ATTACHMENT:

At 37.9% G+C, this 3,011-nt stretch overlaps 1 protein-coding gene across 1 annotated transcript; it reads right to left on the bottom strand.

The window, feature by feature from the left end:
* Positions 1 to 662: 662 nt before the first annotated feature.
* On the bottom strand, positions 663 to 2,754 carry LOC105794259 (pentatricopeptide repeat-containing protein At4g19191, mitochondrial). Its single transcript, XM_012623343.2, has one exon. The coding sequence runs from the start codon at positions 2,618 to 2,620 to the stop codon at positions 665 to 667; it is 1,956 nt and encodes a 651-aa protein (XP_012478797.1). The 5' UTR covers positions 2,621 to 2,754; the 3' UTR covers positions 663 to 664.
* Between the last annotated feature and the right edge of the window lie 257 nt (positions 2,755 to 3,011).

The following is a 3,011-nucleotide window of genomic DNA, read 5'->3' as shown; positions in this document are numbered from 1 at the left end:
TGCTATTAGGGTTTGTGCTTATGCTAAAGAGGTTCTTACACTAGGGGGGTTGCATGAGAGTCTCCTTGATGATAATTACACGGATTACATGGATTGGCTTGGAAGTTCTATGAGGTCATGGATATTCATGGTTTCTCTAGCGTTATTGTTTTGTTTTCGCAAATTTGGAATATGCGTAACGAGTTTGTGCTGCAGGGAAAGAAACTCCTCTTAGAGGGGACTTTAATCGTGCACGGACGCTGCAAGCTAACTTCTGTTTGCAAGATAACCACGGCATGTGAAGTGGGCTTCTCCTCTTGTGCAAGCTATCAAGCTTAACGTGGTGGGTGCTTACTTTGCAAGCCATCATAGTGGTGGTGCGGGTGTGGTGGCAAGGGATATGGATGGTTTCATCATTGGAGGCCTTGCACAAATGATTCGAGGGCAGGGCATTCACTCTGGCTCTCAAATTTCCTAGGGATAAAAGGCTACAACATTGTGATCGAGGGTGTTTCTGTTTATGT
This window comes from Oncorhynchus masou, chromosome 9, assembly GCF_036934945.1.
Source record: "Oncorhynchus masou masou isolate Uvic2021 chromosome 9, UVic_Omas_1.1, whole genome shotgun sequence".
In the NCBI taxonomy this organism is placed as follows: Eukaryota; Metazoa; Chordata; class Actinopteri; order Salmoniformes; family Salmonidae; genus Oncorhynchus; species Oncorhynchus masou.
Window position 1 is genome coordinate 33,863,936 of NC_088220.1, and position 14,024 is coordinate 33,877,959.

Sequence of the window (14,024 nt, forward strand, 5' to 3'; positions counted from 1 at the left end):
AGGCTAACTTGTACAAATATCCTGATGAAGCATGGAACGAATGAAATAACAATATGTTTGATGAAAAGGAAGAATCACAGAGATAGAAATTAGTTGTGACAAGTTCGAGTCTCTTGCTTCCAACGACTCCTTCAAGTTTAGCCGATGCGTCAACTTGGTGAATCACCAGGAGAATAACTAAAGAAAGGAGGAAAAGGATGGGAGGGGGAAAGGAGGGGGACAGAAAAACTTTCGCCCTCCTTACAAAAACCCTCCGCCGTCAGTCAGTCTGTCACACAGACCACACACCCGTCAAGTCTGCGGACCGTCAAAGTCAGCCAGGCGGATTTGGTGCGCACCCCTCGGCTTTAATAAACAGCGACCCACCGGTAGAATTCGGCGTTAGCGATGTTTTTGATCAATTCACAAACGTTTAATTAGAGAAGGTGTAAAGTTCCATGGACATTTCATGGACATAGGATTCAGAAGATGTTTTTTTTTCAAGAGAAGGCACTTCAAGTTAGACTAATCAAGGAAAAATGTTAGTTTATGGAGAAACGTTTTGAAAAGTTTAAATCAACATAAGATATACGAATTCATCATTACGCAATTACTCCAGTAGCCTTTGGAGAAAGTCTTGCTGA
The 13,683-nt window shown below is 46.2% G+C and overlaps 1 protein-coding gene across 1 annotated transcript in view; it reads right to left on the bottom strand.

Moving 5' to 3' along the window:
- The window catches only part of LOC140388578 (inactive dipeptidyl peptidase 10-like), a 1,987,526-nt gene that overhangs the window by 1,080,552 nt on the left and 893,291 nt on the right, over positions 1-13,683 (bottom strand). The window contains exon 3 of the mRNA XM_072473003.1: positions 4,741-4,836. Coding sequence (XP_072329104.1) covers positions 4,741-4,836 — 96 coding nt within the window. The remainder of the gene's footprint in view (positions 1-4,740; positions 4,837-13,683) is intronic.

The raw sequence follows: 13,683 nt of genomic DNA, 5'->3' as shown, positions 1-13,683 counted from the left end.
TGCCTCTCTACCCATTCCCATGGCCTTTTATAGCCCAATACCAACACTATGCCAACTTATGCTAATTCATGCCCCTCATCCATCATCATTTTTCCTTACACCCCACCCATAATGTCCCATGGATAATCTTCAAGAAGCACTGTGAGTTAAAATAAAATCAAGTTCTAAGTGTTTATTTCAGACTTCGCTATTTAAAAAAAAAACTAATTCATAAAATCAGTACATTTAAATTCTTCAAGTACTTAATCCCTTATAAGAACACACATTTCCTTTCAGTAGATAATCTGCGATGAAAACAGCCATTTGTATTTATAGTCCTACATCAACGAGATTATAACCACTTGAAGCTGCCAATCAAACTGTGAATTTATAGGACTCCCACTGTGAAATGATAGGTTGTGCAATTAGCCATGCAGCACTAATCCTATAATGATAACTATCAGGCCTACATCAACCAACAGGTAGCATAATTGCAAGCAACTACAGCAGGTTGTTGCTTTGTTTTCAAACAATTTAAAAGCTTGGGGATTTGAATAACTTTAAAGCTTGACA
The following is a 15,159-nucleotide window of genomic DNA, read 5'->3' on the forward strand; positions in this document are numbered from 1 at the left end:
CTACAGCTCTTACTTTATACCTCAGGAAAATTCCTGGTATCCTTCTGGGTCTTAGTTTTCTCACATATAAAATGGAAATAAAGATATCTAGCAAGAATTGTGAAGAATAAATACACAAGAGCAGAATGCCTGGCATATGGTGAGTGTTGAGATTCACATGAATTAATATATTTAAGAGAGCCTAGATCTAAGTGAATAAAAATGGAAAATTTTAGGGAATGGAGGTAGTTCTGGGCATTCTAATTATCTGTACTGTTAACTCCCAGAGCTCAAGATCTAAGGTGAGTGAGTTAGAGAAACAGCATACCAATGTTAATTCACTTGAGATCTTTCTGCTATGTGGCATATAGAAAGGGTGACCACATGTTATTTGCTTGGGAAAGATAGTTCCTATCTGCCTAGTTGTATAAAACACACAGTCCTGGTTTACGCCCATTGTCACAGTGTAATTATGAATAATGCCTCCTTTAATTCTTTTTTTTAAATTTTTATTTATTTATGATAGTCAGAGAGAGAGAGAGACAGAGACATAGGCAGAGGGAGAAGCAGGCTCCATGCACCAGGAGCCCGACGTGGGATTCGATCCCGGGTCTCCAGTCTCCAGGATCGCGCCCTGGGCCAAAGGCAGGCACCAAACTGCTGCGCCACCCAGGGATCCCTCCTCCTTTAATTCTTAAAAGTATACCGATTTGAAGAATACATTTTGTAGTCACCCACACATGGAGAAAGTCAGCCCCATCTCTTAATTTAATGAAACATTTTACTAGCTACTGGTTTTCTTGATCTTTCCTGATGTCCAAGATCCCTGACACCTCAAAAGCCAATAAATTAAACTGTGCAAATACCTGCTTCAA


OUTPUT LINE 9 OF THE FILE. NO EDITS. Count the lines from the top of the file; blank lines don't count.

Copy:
Source record: "Oncorhynchus masou masou isolate Uvic2021 chromosome 9, UVic_Omas_1.1, whole genome shotgun sequence".